Largest Colorado Episcopal Parish Leaves U.S. Church

(AP) COLORADO SPRINGS, Colo. Colorado’s largest Episcopal congregation was left in turmoil after leaders voted to leave the denomination and the bishop responded by dismissing the parish’s leadership.

The controversy at Colorado Springs’ Grace Episcopal Church and St. Stephen’s Parish is the latest in a tense dispute among Episcopalians and their fellow Anglicans worldwide over how they should interpret what the Bible says about sexuality and other issues.

The vestry of Grace Church and St. Stephen’s Parish on Monday voted to bolt from the national church and instead join a conservative Anglican church based in Nigeria. The move came three months after its pastor was placed on suspension amid an investigation of church finances.

Bishop Robert O’Neill rejected the church’s move, dismissing the local leaders and saying the Colorado Springs parish would remain part of the Episcopal Church.

“The fact is people may leave the Episcopal Church but parishes cannot,” O’Neill said in a statement.

The church’s longtime rector, the Rev. Donald Armstrong III, who was suspended late last year, said O’Neill no longer has jurisdiction over the parish.

“He doesn’t have an army. The courts will not interfere in an internal church dispute and the congregation is solidly behind us,” Armstrong said.

Beckett Stokes, a spokeswoman for the Colorado diocese, said church law states that all parish property and assets are held in trust for the diocese. She declined to comment on Armstrong’s reaction.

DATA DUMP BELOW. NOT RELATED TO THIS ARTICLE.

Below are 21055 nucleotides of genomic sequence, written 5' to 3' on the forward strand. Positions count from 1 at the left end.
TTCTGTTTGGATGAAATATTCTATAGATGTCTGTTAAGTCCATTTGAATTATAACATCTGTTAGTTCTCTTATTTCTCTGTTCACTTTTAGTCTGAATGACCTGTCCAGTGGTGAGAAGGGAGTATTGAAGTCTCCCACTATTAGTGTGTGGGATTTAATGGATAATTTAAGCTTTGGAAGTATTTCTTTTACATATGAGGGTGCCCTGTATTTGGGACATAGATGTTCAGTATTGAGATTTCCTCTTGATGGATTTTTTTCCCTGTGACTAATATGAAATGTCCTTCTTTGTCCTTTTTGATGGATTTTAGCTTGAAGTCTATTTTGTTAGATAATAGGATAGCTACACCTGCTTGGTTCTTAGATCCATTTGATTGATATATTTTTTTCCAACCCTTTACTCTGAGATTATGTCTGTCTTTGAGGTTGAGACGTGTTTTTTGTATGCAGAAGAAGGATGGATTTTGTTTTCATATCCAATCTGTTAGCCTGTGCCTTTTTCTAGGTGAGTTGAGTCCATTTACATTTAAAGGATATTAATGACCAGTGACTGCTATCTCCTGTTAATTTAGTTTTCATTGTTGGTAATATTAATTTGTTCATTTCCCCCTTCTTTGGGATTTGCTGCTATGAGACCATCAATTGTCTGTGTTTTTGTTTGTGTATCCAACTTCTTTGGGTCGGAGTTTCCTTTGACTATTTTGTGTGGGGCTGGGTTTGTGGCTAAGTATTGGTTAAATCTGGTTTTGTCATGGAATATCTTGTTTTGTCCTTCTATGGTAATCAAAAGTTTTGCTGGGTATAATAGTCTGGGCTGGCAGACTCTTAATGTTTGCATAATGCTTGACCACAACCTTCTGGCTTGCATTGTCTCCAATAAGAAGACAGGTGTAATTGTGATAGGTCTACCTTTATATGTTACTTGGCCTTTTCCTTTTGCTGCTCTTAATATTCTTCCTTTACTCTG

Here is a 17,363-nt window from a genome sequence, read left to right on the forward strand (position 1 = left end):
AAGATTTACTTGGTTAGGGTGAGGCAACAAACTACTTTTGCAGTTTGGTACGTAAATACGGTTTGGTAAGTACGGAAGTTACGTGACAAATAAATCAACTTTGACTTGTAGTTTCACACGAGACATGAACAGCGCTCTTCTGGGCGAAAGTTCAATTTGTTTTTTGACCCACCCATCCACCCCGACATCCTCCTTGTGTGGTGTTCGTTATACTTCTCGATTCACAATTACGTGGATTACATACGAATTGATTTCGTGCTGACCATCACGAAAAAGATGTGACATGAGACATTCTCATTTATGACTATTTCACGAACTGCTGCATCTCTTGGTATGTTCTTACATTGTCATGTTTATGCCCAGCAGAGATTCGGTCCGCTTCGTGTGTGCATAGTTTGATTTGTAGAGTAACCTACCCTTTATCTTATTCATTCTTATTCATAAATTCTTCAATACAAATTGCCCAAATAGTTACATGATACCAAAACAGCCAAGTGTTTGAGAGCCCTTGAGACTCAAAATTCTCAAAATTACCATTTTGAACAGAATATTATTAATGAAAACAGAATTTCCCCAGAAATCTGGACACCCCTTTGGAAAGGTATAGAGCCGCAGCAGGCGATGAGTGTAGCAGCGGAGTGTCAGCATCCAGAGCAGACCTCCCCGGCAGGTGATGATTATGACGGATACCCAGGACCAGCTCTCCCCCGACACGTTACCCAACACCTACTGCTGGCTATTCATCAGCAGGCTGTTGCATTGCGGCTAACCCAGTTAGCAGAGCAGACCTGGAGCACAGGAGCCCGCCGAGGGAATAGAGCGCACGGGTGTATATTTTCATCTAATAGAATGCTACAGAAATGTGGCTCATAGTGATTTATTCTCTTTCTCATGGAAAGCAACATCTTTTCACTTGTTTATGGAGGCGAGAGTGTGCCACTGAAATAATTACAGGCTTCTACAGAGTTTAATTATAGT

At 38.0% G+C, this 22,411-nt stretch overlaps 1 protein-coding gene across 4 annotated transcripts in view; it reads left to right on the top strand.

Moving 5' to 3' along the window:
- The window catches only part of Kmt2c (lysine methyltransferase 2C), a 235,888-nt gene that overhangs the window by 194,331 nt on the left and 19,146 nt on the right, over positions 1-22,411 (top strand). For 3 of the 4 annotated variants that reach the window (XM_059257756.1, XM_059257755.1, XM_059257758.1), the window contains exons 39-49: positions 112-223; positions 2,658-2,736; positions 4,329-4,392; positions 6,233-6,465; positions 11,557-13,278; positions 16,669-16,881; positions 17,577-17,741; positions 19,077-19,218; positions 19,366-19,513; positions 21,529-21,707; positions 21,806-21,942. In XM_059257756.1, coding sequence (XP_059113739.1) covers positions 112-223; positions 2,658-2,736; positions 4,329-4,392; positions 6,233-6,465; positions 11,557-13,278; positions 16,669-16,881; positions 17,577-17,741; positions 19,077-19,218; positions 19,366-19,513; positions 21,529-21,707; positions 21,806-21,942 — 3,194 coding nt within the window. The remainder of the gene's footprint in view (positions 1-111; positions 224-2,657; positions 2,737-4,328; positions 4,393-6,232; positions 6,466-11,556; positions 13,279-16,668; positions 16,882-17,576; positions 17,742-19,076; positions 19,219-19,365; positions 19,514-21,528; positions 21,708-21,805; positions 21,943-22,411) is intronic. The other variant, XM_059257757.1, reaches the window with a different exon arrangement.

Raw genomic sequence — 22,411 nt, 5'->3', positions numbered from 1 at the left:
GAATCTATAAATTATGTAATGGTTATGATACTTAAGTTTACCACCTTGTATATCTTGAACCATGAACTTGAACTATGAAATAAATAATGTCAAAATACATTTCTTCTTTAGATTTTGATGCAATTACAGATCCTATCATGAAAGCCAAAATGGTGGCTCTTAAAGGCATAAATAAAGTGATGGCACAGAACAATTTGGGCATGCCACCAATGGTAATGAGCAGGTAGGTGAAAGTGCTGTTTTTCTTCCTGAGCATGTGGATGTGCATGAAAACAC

The leaders of Grace and St. Stephen’s voted to join the Convocation of Anglicans in North America, a missionary diocese of the Church of Nigeria led by Archbishop Peter J. Akinola.

Armstrong has led the 2,500-member congregation for 19 years. The diocese said in a statement Jan. 3 that he had been placed on 90-day leave the previous week, following a nine-month review of the church’s finances. It did not release details of the allegations against him.

Parish leaders cited the handling of Armstrong’s suspension, along with the denomination’s rejection of the “historic faith,” as reasons for the vote.

Senior warden Jon Wroblewski said the parish had fought for a return to orthodoxy within the denomination but has lost hope in reform.

“It’s clear that The Episcopal Church no longer believes in the historic, orthodox Christian faith common to all believers. It’s also clear that purported Episcopal values of ‘inclusion’ do not apply to orthodox believers,” Wroblewski said in the statement.

Several Virginia Episcopal churches voted late last year to align with Akinola, including prominent congregations in Fairfax and Falls Church. Clergy in the breakaway churches were warned by Episcopal leaders that they could be removed from the ministry.

The Episcopal Church is the U.S. wing of the 77 million-member Anglican Communion, a fellowship of churches that traces its roots to the Church of England.

Anglicans have been debating for decades how they should interpret Scripture on salvation, truth and sexuality. Those divisions reached the breaking point in 2003 when Episcopalians consecrated the church’s first openly gay bishop, V. Gene Robinson of New Hampshire.

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Religion News Blog posted this on Monday March 26, 2007.
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